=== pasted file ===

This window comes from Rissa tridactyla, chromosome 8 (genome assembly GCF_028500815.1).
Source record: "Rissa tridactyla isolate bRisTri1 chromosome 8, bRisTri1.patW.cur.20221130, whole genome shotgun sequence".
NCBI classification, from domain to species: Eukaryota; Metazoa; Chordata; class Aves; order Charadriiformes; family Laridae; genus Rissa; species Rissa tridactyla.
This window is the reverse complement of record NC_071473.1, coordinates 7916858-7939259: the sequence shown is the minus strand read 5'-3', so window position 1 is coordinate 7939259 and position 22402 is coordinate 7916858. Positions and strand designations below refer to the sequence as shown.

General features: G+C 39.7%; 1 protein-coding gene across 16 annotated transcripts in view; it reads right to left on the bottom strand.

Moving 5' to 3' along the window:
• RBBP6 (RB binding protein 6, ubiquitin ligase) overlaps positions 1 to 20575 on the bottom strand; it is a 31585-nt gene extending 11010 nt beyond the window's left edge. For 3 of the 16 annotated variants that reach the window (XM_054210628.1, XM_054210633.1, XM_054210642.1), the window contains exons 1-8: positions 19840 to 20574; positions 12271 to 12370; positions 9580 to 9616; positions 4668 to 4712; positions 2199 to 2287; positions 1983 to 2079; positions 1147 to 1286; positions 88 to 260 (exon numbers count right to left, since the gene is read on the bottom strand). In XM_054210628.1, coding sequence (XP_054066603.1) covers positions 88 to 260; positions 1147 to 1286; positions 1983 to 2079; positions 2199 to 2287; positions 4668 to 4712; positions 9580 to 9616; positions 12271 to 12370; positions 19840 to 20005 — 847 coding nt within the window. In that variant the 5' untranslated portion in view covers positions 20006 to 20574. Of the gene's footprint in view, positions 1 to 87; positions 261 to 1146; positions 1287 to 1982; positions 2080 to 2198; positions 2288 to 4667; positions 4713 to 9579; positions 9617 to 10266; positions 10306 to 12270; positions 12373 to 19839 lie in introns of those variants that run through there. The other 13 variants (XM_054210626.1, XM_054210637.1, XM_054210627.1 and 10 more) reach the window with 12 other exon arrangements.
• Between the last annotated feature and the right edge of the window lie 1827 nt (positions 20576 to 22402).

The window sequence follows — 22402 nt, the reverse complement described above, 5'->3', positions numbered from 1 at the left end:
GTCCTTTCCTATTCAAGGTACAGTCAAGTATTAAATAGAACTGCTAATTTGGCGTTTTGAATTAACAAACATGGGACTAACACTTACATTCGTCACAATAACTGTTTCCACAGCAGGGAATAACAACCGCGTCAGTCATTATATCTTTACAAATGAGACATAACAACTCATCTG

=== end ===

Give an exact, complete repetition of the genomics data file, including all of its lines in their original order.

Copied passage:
This window comes from Rissa tridactyla, chromosome 8 (genome assembly GCF_028500815.1).
Source record: "Rissa tridactyla isolate bRisTri1 chromosome 8, bRisTri1.patW.cur.20221130, whole genome shotgun sequence".
NCBI classification, from domain to species: Eukaryota; Metazoa; Chordata; class Aves; order Charadriiformes; family Laridae; genus Rissa; species Rissa tridactyla.
This window is the reverse complement of record NC_071473.1, coordinates 7916858-7939259: the sequence shown is the minus strand read 5'-3', so window position 1 is coordinate 7939259 and position 22402 is coordinate 7916858. Positions and strand designations below refer to the sequence as shown.

General features: G+C 39.7%; 1 protein-coding gene across 16 annotated transcripts in view; it reads right to left on the bottom strand.

Moving 5' to 3' along the window:
• RBBP6 (RB binding protein 6, ubiquitin ligase) overlaps positions 1 to 20575 on the bottom strand; it is a 31585-nt gene extending 11010 nt beyond the window's left edge. For 3 of the 16 annotated variants that reach the window (XM_054210628.1, XM_054210633.1, XM_054210642.1), the window contains exons 1-8: positions 19840 to 20574; positions 12271 to 12370; positions 9580 to 9616; positions 4668 to 4712; positions 2199 to 2287; positions 1983 to 2079; positions 1147 to 1286; positions 88 to 260 (exon numbers count right to left, since the gene is read on the bottom strand). In XM_054210628.1, coding sequence (XP_054066603.1) covers positions 88 to 260; positions 1147 to 1286; positions 1983 to 2079; positions 2199 to 2287; positions 4668 to 4712; positions 9580 to 9616; positions 12271 to 12370; positions 19840 to 20005 — 847 coding nt within the window. In that variant the 5' untranslated portion in view covers positions 20006 to 20574. Of the gene's footprint in view, positions 1 to 87; positions 261 to 1146; positions 1287 to 1982; positions 2080 to 2198; positions 2288 to 4667; positions 4713 to 9579; positions 9617 to 10266; positions 10306 to 12270; positions 12373 to 19839 lie in introns of those variants that run through there. The other 13 variants (XM_054210626.1, XM_054210637.1, XM_054210627.1 and 10 more) reach the window with 12 other exon arrangements.
• Between the last annotated feature and the right edge of the window lie 1827 nt (positions 20576 to 22402).

The window sequence follows — 22402 nt, the reverse complement described above, 5'->3', positions numbered from 1 at the left end:
GTCCTTTCCTATTCAAGGTACAGTCAAGTATTAAATAGAACTGCTAATTTGGCGTTTTGAATTAACAAACATGGGACTAACACTTACATTCGTCACAATAACTGTTTCCACAGCAGGGAATAACAACCGCGTCAGTCATTATATCTTTACAAATGAGACATAACAACTCATCTG